Electronic Health Records

Adoption & Implementation News

How’s payment reform changing the traditional revenue cycle?

By Kyle Murphy, PhD

- For the past few years, the revenue cycle has had to take back seat as healthcare organizations and providers turned their focus to meeting the demands of state and federal initiatives that rewarded them for investing in certain kinds of health information technology (IT), the most popular of these being the EHR Incentive Programs (i.e., meaningful use).

With limited resources and tight deadlines, many health systems, hospitals, and physician practices were forced to put off addressing the technology and services they use to manage their revenue cycle. This is likely the explanation behind expectations for significant growth in the market for revenue cycle management (RCM) solutions and services.

According to projections by Black Book Rankings, the current $2.4-billion RCM software and services industry will experience a double-digit growth by 2014 as a result of payment reforms, the transition from ICD-9 to ICD-10, participation in accountable, and many other changes to the reimbursement.

“Most hospital CFOs have no choice but to leverage next generation RCM solutions in order to keep their organizations solvent,” Doug Brown, Managing Partner at Black Book Rankings, explained. “The reimbursement challenges ahead to get paid may require several new RCM applications, and the frank reality is that a failing RCM could quickly close a marginally performing hospital for good.”

For healthcare CFOs, investments in managing the revenue cycle are most likely to take the form of replacement technologies for existing systems. Approximately 3,000 hospitals in the United States reported being behind on their schedule for replacing their core RCM solutions, a process many originally planned to begin by the third quarter of 2013.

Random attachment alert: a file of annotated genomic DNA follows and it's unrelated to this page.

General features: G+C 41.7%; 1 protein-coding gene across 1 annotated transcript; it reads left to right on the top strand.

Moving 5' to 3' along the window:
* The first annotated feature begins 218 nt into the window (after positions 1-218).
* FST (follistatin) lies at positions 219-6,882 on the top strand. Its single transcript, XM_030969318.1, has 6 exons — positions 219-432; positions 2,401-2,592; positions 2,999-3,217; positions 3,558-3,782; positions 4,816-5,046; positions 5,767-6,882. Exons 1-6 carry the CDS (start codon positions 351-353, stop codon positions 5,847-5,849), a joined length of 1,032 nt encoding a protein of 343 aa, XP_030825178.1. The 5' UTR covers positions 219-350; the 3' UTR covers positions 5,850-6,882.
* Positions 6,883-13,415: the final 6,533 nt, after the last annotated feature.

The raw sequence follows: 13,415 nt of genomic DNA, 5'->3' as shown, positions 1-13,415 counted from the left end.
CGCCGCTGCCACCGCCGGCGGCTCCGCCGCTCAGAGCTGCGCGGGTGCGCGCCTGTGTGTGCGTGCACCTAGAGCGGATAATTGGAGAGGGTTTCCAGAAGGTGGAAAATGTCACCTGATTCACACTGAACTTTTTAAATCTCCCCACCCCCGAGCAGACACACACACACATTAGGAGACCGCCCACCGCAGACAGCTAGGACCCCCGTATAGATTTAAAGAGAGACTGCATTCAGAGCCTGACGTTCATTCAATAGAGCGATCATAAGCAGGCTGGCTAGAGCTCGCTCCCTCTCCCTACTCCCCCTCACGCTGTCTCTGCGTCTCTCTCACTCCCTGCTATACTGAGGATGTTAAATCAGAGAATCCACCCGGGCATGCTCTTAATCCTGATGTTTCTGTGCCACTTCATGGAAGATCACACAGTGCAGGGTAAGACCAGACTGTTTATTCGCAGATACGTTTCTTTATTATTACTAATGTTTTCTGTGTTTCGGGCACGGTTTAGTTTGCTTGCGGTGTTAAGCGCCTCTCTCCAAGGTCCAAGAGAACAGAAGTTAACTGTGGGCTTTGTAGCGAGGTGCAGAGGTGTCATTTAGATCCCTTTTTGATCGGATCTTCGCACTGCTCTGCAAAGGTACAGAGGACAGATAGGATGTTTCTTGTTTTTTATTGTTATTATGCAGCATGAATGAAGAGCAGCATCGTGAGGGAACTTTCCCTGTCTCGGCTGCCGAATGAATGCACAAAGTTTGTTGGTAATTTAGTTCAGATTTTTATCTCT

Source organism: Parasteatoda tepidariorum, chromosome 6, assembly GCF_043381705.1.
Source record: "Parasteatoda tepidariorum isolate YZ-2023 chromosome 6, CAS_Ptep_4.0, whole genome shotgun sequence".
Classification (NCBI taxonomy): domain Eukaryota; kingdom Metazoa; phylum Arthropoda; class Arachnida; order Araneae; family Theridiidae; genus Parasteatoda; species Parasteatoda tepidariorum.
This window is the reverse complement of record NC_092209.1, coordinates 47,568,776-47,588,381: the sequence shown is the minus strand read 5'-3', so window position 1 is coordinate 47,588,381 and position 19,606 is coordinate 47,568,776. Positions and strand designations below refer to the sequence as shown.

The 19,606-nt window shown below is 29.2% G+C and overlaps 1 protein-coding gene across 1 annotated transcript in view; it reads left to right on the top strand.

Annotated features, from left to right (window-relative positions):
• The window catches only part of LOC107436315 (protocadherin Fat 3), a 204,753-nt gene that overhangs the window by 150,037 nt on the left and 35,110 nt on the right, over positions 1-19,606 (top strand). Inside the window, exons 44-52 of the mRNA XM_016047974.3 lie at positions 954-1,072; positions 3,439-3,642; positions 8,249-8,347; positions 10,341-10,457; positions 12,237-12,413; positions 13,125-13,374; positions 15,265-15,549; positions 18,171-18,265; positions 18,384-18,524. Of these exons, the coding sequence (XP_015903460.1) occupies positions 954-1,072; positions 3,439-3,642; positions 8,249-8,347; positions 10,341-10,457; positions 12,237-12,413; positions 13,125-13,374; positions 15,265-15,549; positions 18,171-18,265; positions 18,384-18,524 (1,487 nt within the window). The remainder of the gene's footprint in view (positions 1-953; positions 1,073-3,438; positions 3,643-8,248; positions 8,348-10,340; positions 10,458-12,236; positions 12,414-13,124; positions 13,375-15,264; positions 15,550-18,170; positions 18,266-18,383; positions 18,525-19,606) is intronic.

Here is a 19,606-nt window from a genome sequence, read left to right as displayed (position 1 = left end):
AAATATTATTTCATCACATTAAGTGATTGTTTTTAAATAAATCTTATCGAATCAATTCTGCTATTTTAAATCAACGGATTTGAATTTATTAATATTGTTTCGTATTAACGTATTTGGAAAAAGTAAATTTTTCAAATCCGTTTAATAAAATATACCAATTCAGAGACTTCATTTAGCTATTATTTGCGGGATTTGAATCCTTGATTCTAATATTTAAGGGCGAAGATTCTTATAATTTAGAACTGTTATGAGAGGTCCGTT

The causes of these delays are manifold. On the one hand, having to meet the more immediate demands of meaningful use and ICD-10 are taking attention away from the revenue cycle. On the other hand, a sizeable number of CIOs and CFOs surveyed — 63 percent and 88 percent, respectively — revealed that differences among executive leadership are preventing them from moving with a plan to select and implement RCM technology.

Another area of disagreement in the C-suite is the matter of choosing either one or multiple vendors. While a significant majority of CFOs (88%) prefer a best-in-breed approach to RCM vendor selection, nearly as many CIOs (83%) are in favor of a “single-source enterprise strategy” to reduce the strain of managing multiple vendors.

That the market for RCM services is expected to swell then should come as no surprise. In an analysis of top RCM consultants, experts, and advisors, those CFOs and CIOs looking to replacing their current RCM systems recognized a need to bring in external resources to complete the task.

From the CIO perspective, 80 percent reported a lack of sufficient IT or in-house staff to complete the overhaul of their RCM infrastructure. Meanwhile, three-quarters of CFOs (76%) in self-described low-performing hospitals indicated they would turn to external resources for financial survival in 2014 as it pertains to RCM challenges.

“Next generation RCM will not be achieved via old school directives to cut staff, slash expenses, and pushing RCM work to the lowest cost outsourcer. The new era of how providers get paid is going to impact the entire organization and most hospitals aren’t remotely prepared for it,” added Brown.

The irony is that during a time of significant change to reimbursement and payment in healthcare health systems, hospitals, and physician practices find themselves with tools for managing the revenue cycle that were designed for a way of doing business that is being outmoded.



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